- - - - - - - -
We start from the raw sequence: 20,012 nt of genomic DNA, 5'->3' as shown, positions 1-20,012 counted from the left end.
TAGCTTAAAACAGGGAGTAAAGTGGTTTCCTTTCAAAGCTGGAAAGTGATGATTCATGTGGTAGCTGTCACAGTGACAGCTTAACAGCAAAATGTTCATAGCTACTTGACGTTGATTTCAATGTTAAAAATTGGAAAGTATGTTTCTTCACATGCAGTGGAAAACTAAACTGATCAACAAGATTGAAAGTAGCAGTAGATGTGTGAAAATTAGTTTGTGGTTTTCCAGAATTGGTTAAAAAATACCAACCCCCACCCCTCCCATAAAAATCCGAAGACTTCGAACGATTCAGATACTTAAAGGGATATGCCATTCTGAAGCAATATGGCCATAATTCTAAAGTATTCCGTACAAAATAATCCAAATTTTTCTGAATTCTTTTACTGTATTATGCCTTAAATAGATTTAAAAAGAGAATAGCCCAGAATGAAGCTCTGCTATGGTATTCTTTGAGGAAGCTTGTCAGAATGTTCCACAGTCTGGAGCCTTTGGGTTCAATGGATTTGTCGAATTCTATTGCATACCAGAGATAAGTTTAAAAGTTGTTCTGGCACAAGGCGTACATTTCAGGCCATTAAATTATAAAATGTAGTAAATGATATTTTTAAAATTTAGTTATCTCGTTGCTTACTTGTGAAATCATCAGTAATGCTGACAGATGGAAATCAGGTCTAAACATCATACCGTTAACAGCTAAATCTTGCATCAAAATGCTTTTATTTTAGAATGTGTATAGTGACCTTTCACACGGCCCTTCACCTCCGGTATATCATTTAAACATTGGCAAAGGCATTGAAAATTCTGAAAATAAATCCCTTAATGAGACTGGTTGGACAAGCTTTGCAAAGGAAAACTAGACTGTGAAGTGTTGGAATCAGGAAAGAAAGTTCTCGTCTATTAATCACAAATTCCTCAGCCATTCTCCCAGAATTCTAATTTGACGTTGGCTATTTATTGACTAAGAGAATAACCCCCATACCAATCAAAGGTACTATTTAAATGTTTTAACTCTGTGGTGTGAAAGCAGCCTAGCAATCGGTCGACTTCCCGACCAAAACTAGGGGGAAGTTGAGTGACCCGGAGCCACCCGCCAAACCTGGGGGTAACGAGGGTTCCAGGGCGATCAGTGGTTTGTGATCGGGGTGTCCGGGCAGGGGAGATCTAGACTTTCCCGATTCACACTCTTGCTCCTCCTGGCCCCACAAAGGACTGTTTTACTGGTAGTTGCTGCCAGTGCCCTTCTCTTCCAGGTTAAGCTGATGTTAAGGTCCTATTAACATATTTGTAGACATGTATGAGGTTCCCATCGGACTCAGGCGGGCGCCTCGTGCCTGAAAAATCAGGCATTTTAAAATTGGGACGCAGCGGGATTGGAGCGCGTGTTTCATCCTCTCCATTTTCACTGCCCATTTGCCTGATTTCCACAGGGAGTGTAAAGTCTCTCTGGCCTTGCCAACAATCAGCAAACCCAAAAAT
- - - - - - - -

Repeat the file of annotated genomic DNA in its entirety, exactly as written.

We start from the raw sequence: 20,012 nt of genomic DNA, 5'->3' as shown, positions 1-20,012 counted from the left end.
TAGCTTAAAACAGGGAGTAAAGTGGTTTCCTTTCAAAGCTGGAAAGTGATGATTCATGTGGTAGCTGTCACAGTGACAGCTTAACAGCAAAATGTTCATAGCTACTTGACGTTGATTTCAATGTTAAAAATTGGAAAGTATGTTTCTTCACATGCAGTGGAAAACTAAACTGATCAACAAGATTGAAAGTAGCAGTAGATGTGTGAAAATTAGTTTGTGGTTTTCCAGAATTGGTTAAAAAATACCAACCCCCACCCCTCCCATAAAAATCCGAAGACTTCGAACGATTCAGATACTTAAAGGGATATGCCATTCTGAAGCAATATGGCCATAATTCTAAAGTATTCCGTACAAAATAATCCAAATTTTTCTGAATTCTTTTACTGTATTATGCCTTAAATAGATTTAAAAAGAGAATAGCCCAGAATGAAGCTCTGCTATGGTATTCTTTGAGGAAGCTTGTCAGAATGTTCCACAGTCTGGAGCCTTTGGGTTCAATGGATTTGTCGAATTCTATTGCATACCAGAGATAAGTTTAAAAGTTGTTCTGGCACAAGGCGTACATTTCAGGCCATTAAATTATAAAATGTAGTAAATGATATTTTTAAAATTTAGTTATCTCGTTGCTTACTTGTGAAATCATCAGTAATGCTGACAGATGGAAATCAGGTCTAAACATCATACCGTTAACAGCTAAATCTTGCATCAAAATGCTTTTATTTTAGAATGTGTATAGTGACCTTTCACACGGCCCTTCACCTCCGGTATATCATTTAAACATTGGCAAAGGCATTGAAAATTCTGAAAATAAATCCCTTAATGAGACTGGTTGGACAAGCTTTGCAAAGGAAAACTAGACTGTGAAGTGTTGGAATCAGGAAAGAAAGTTCTCGTCTATTAATCACAAATTCCTCAGCCATTCTCCCAGAATTCTAATTTGACGTTGGCTATTTATTGACTAAGAGAATAACCCCCATACCAATCAAAGGTACTATTTAAATGTTTTAACTCTGTGGTGTGAAAGCAGCCTAGCAATCGGTCGACTTCCCGACCAAAACTAGGGGGAAGTTGAGTGACCCGGAGCCACCCGCCAAACCTGGGGGTAACGAGGGTTCCAGGGCGATCAGTGGTTTGTGATCGGGGTGTCCGGGCAGGGGAGATCTAGACTTTCCCGATTCACACTCTTGCTCCTCCTGGCCCCACAAAGGACTGTTTTACTGGTAGTTGCTGCCAGTGCCCTTCTCTTCCAGGTTAAGCTGATGTTAAGGTCCTATTAACATATTTGTAGACATGTATGAGGTTCCCATCGGACTCAGGCGGGCGCCTCGTGCCTGAAAAATCAGGCATTTTAAAATTGGGACGCAGCGGGATTGGAGCGCGTGTTTCATCCTCTCCATTTTCACTGCCCATTTGCCTGATTTCCACAGGGAGTGTAAAGTCTCTCTGGCCTTGCCAACAATCAGCAAACCCAAAAAT